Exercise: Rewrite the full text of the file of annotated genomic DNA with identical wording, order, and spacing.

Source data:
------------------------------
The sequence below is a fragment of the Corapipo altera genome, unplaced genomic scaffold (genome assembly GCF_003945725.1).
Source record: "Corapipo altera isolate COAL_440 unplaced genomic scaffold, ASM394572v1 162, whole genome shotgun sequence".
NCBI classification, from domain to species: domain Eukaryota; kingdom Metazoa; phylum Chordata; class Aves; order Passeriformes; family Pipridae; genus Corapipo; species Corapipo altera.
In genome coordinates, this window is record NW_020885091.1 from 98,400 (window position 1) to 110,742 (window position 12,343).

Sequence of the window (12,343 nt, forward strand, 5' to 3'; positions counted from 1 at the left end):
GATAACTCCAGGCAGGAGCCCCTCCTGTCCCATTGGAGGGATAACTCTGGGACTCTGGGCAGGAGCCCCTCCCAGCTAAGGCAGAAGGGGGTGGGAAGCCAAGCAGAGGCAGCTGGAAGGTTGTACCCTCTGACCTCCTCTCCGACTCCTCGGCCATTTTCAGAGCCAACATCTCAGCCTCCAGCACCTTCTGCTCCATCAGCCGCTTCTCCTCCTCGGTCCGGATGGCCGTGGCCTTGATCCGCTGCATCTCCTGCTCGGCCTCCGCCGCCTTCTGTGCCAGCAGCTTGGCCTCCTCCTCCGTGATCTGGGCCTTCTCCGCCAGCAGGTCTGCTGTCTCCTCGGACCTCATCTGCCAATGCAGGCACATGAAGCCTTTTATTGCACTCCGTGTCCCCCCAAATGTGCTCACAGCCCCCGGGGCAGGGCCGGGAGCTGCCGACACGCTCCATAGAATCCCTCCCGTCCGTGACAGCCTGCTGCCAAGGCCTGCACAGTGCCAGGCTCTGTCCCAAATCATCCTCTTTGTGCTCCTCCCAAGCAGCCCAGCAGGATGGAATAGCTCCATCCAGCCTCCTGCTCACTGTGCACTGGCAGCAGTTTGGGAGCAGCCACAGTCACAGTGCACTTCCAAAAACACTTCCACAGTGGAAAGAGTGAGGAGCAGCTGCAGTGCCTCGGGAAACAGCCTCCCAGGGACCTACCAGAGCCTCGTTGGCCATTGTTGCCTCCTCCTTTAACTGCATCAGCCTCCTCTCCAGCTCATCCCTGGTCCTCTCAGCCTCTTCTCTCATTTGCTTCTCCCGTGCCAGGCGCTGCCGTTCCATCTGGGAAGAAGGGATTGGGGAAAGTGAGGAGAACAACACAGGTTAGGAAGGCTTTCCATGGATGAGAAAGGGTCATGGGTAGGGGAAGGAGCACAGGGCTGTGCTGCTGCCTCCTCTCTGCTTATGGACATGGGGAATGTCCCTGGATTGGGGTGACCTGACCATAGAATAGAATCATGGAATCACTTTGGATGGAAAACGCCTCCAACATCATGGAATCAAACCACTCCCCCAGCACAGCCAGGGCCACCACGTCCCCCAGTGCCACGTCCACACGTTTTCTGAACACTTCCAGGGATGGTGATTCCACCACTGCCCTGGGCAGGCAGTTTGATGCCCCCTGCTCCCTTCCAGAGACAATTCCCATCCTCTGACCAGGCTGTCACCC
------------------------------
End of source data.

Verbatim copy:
The sequence below is a fragment of the Corapipo altera genome, unplaced genomic scaffold (genome assembly GCF_003945725.1).
Source record: "Corapipo altera isolate COAL_440 unplaced genomic scaffold, ASM394572v1 162, whole genome shotgun sequence".
NCBI classification, from domain to species: domain Eukaryota; kingdom Metazoa; phylum Chordata; class Aves; order Passeriformes; family Pipridae; genus Corapipo; species Corapipo altera.
In genome coordinates, this window is record NW_020885091.1 from 98,400 (window position 1) to 110,742 (window position 12,343).

Sequence of the window (12,343 nt, forward strand, 5' to 3'; positions counted from 1 at the left end):
GATAACTCCAGGCAGGAGCCCCTCCTGTCCCATTGGAGGGATAACTCTGGGACTCTGGGCAGGAGCCCCTCCCAGCTAAGGCAGAAGGGGGTGGGAAGCCAAGCAGAGGCAGCTGGAAGGTTGTACCCTCTGACCTCCTCTCCGACTCCTCGGCCATTTTCAGAGCCAACATCTCAGCCTCCAGCACCTTCTGCTCCATCAGCCGCTTCTCCTCCTCGGTCCGGATGGCCGTGGCCTTGATCCGCTGCATCTCCTGCTCGGCCTCCGCCGCCTTCTGTGCCAGCAGCTTGGCCTCCTCCTCCGTGATCTGGGCCTTCTCCGCCAGCAGGTCTGCTGTCTCCTCGGACCTCATCTGCCAATGCAGGCACATGAAGCCTTTTATTGCACTCCGTGTCCCCCCAAATGTGCTCACAGCCCCCGGGGCAGGGCCGGGAGCTGCCGACACGCTCCATAGAATCCCTCCCGTCCGTGACAGCCTGCTGCCAAGGCCTGCACAGTGCCAGGCTCTGTCCCAAATCATCCTCTTTGTGCTCCTCCCAAGCAGCCCAGCAGGATGGAATAGCTCCATCCAGCCTCCTGCTCACTGTGCACTGGCAGCAGTTTGGGAGCAGCCACAGTCACAGTGCACTTCCAAAAACACTTCCACAGTGGAAAGAGTGAGGAGCAGCTGCAGTGCCTCGGGAAACAGCCTCCCAGGGACCTACCAGAGCCTCGTTGGCCATTGTTGCCTCCTCCTTTAACTGCATCAGCCTCCTCTCCAGCTCATCCCTGGTCCTCTCAGCCTCTTCTCTCATTTGCTTCTCCCGTGCCAGGCGCTGCCGTTCCATCTGGGAAGAAGGGATTGGGGAAAGTGAGGAGAACAACACAGGTTAGGAAGGCTTTCCATGGATGAGAAAGGGTCATGGGTAGGGGAAGGAGCACAGGGCTGTGCTGCTGCCTCCTCTCTGCTTATGGACATGGGGAATGTCCCTGGATTGGGGTGACCTGACCATAGAATAGAATCATGGAATCACTTTGGATGGAAAACGCCTCCAACATCATGGAATCAAACCACTCCCCCAGCACAGCCAGGGCCACCACGTCCCCCAGTGCCACGTCCACACGTTTTCTGAACACTTCCAGGGATGGTGATTCCACCACTGCCCTGGGCAGGCAGTTTGATGCCCCCTGCTCCCTTCCAGAGACAATTCCCATCCTCTGACCAGGCTGTCACCC